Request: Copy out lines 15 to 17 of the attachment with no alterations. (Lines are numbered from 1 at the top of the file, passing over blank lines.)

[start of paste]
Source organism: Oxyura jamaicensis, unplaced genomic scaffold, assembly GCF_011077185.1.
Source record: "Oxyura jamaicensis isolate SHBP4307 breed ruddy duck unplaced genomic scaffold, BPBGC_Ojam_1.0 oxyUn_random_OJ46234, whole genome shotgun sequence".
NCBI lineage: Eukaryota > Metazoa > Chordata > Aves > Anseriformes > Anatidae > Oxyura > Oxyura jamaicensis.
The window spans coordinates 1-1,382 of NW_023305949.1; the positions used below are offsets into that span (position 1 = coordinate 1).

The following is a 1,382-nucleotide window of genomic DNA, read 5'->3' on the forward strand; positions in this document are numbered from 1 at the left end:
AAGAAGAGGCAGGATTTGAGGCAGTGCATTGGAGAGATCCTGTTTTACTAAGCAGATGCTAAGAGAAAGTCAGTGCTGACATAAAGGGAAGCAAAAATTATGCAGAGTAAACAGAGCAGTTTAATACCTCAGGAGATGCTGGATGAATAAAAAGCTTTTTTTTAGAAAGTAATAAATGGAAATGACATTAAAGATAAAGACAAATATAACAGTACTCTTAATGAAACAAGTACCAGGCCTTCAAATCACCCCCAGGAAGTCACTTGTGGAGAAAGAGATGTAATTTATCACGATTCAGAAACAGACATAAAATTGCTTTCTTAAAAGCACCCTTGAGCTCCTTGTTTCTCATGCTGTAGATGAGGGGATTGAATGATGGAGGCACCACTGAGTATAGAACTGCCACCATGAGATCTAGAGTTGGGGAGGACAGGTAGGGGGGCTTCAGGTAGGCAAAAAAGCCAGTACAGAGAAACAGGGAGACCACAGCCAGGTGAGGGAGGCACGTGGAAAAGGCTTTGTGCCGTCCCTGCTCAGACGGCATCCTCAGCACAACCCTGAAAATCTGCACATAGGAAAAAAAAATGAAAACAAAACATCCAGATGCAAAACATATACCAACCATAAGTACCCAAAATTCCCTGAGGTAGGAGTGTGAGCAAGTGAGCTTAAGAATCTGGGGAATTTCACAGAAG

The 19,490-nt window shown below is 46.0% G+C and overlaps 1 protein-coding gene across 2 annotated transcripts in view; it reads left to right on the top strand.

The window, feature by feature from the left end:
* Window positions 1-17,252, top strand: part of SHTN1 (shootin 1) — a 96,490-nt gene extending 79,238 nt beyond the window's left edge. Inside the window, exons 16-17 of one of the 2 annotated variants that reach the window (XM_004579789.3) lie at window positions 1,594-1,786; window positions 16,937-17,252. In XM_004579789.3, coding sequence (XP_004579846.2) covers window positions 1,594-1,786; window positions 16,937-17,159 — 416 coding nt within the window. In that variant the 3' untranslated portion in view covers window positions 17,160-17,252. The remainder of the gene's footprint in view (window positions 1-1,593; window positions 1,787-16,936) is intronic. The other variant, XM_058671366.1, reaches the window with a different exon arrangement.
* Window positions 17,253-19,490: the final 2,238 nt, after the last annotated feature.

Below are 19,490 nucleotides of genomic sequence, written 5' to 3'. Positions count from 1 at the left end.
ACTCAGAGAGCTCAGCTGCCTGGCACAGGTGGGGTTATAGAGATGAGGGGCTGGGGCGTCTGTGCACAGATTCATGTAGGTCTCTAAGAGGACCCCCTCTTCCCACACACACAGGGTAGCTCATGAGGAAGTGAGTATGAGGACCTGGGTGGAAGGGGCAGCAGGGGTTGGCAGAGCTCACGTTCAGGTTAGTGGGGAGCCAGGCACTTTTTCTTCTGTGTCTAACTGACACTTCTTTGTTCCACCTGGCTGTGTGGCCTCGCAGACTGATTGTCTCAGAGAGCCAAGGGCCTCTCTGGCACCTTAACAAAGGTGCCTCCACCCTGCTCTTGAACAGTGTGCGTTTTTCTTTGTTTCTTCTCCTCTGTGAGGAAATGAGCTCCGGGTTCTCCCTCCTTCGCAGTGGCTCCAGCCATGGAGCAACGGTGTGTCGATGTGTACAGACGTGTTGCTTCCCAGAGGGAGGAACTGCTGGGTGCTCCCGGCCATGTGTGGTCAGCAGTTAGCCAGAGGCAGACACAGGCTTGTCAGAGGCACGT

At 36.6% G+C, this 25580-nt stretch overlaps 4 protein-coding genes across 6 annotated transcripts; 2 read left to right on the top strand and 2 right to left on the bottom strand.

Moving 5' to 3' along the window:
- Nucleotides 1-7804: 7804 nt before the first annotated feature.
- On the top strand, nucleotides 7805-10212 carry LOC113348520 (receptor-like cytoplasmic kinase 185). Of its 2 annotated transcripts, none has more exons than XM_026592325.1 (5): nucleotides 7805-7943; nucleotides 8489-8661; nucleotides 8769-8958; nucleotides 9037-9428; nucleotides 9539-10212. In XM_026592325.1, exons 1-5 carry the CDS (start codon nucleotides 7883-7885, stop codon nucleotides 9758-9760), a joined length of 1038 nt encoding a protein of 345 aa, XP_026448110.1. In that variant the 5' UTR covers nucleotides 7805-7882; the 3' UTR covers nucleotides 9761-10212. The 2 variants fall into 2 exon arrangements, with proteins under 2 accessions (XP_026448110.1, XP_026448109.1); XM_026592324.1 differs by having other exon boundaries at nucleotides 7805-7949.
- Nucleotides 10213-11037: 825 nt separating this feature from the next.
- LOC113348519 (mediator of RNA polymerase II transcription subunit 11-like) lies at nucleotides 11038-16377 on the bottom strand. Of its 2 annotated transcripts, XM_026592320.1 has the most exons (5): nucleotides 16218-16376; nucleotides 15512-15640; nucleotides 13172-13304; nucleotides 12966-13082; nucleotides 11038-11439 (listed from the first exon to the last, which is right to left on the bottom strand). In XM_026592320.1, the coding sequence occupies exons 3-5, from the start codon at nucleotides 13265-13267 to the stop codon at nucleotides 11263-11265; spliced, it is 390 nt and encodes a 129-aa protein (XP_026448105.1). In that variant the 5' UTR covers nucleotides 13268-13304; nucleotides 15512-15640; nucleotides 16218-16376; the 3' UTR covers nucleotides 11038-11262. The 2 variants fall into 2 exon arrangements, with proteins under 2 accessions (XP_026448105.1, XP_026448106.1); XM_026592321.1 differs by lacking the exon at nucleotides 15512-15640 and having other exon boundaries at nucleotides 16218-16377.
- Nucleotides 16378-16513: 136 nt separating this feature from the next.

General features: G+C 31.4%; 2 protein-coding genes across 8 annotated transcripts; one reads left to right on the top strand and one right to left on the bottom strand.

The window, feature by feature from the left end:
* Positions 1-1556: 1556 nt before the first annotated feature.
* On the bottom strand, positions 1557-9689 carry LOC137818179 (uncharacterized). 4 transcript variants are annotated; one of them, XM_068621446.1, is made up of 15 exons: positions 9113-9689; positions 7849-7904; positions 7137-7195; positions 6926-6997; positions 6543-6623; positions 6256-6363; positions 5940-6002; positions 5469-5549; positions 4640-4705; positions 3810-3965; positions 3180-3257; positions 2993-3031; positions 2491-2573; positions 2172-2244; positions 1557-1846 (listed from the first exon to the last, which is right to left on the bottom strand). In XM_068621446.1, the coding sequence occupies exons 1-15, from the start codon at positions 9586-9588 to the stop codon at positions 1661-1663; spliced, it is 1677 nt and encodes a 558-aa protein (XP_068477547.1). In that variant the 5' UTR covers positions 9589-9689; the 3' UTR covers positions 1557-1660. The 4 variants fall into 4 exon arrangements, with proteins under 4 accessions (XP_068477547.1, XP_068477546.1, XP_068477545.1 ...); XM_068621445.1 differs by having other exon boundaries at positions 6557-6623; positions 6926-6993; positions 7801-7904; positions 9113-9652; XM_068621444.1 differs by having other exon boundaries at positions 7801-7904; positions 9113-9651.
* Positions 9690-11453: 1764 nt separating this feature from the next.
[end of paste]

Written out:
- Nucleotides 1-7804: 7804 nt before the first annotated feature.
- On the top strand, nucleotides 7805-10212 carry LOC113348520 (receptor-like cytoplasmic kinase 185). Of its 2 annotated transcripts, none has more exons than XM_026592325.1 (5): nucleotides 7805-7943; nucleotides 8489-8661; nucleotides 8769-8958; nucleotides 9037-9428; nucleotides 9539-10212. In XM_026592325.1, exons 1-5 carry the CDS (start codon nucleotides 7883-7885, stop codon nucleotides 9758-9760), a joined length of 1038 nt encoding a protein of 345 aa, XP_026448110.1. In that variant the 5' UTR covers nucleotides 7805-7882; the 3' UTR covers nucleotides 9761-10212. The 2 variants fall into 2 exon arrangements, with proteins under 2 accessions (XP_026448110.1, XP_026448109.1); XM_026592324.1 differs by having other exon boundaries at nucleotides 7805-7949.
- Nucleotides 10213-11037: 825 nt separating this feature from the next.